The proposed amendments to the BGB also have an impact on existing long-term contractual relationships (Dauerschuldverhältnisse). Pursuant to the proposed amendment to Article 229 Introductory Act to the German Civil Code (EGBGB), the amendments to the BGB shall also apply to those long-term contractual relationships (Dauerschuldverhältnisse) where the performance that triggers a remuneration claim occurs after June 30, 2015. Hence, not only the customer’s general terms and conditions (Allgemeine Geschäftsbedingungen) intended for use after the draft bill’s effective date may need to be revised, but also individually agreed clauses on payment periods and acceptance procedures (Abnahmen) in existing contracts.


[1] - Directive 2011/7/EU of the European Parliament and the Council of February 16, 2011 on combating late payment in commercial transactions, available at http://eur-lex.europa.eu/LexUriServ/LexUriServ.do?uri=OJ:L:2011:048:0001:0010:en:PDF (last accessed April 11, 2014).
[2] - See press release of the German Federal Ministry of Justice and Consumer Protection of April 1, 2014, available at 
http://www.bmjv.de/SharedDocs/Kurzmeldungen/DE/2014/20140402_Zahlungsverzug_im_Geschaeftsverkehr.html?nn=3433226 (last accessed April 11, 2014). The draft bill is available at the same web address.
[3] - Cf. reason No. 3 of Directive 2011/7/EU and sec. A, sub-sec. I, No. 2 lit. (a) of the draft bill's explanation.
[4] - Other regulations of the draft bill include amendments to sec. 288 BGB. The interest rate for late payment will be increased from 8 percentage points to 9 percentage points above the base rate, sec. 288 para. 2 BGB. Sec. 288 para. 5 BGB introduces a claim for liquidated damages in the amount of EUR 40 so that the creditor receives compensation for its costs for recovery. Additional damages may be claimed on the basis of a contractual damage claim provided that the creditor can prove their incurrence.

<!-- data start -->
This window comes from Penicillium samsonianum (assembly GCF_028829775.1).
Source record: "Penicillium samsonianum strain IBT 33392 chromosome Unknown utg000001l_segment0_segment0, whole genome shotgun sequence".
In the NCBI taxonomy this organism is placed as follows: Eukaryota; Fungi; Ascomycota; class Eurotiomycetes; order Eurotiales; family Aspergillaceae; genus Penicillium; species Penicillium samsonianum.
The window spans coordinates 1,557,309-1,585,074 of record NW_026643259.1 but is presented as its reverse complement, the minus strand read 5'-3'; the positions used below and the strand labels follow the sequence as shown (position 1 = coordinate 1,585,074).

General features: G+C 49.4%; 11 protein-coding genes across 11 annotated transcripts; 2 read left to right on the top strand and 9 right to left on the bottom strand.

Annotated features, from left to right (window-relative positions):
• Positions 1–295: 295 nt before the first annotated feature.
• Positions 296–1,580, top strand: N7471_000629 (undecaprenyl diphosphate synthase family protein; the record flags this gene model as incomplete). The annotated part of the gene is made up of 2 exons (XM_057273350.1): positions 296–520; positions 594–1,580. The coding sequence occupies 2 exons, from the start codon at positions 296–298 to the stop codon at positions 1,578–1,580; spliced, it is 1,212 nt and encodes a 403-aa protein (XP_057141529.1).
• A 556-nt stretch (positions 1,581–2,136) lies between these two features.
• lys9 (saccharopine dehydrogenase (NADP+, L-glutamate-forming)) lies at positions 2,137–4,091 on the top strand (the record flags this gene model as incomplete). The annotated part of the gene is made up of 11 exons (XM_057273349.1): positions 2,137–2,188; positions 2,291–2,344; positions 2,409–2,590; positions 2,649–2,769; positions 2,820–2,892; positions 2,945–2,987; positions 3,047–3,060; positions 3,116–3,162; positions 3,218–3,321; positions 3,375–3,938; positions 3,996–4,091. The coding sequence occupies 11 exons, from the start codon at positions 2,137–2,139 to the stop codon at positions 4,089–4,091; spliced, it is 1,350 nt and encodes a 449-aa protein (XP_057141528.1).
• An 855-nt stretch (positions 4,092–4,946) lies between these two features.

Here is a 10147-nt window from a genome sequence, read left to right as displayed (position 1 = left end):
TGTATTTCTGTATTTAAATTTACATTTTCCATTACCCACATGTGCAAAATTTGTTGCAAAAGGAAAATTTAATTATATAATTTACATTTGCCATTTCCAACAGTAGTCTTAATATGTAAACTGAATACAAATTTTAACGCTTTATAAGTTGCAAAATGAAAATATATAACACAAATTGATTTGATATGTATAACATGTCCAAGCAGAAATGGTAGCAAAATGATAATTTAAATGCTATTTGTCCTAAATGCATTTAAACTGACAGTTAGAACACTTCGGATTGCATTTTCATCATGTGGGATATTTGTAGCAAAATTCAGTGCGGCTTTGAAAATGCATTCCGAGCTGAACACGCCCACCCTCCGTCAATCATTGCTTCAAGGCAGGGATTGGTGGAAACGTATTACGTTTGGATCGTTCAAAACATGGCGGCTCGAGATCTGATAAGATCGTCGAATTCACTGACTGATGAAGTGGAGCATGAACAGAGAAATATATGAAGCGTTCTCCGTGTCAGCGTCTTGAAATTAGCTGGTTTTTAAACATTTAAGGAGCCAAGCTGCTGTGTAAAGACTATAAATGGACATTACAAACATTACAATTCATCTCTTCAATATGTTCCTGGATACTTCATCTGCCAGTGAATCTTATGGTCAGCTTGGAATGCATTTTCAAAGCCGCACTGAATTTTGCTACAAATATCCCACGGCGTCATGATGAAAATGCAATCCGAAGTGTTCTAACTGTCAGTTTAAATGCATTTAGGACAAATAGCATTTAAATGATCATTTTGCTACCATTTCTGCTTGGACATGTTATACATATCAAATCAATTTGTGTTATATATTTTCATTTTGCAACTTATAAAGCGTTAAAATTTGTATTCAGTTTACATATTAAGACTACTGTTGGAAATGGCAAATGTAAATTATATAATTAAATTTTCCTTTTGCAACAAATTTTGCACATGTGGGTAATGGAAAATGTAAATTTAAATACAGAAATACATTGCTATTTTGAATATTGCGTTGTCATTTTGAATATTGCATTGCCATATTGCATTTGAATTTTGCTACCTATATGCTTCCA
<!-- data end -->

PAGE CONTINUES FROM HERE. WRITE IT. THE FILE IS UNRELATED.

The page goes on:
[5] - See Footnote 4.

DISCLAIMER: Because of the generality of this update, the information provided herein may not be applicable in all situations and should not be acted upon without specific legal advice based on particular situations.

© White & Case LLP | Attorney Advertising

Written by:

White & Case LLP
Contact
more
less

White & Case LLP on:

Readers' Choice 2017
Reporters on Deadline

"My best business intelligence, in one easy email…"

Your first step to building a free, personalized, morning email brief covering pertinent authors and topics on JD Supra:
Sign up using*

Already signed up? Log in here

*By using the service, you signify your acceptance of JD Supra's Privacy Policy.
Privacy Policy (Updated: October 8, 2015):
hide

JD Supra provides users with access to its legal industry publishing services (the "Service") through its website (the "Website") as well as through other sources. Our policies with regard to data collection and use of personal information of users of the Service, regardless of the manner in which users access the Service, and visitors to the Website are set forth in this statement ("Policy"). By using the Service, you signify your acceptance of this Policy.

Information Collection and Use by JD Supra

JD Supra collects users' names, companies, titles, e-mail address and industry. JD Supra also tracks the pages that users visit, logs IP addresses and aggregates non-personally identifiable user data and browser type. This data is gathered using cookies and other technologies.

The information and data collected is used to authenticate users and to send notifications relating to the Service, including email alerts to which users have subscribed; to manage the Service and Website, to improve the Service and to customize the user's experience. This information is also provided to the authors of the content to give them insight into their readership and help them to improve their content, so that it is most useful for our users.

JD Supra does not sell, rent or otherwise provide your details to third parties, other than to the authors of the content on JD Supra.

If you prefer not to enable cookies, you may change your browser settings to disable cookies; however, please note that rejecting cookies while visiting the Website may result in certain parts of the Website not operating correctly or as efficiently as if cookies were allowed.

Email Choice/Opt-out

Users who opt in to receive emails may choose to no longer receive e-mail updates and newsletters by selecting the "opt-out of future email" option in the email they receive from JD Supra or in their JD Supra account management screen.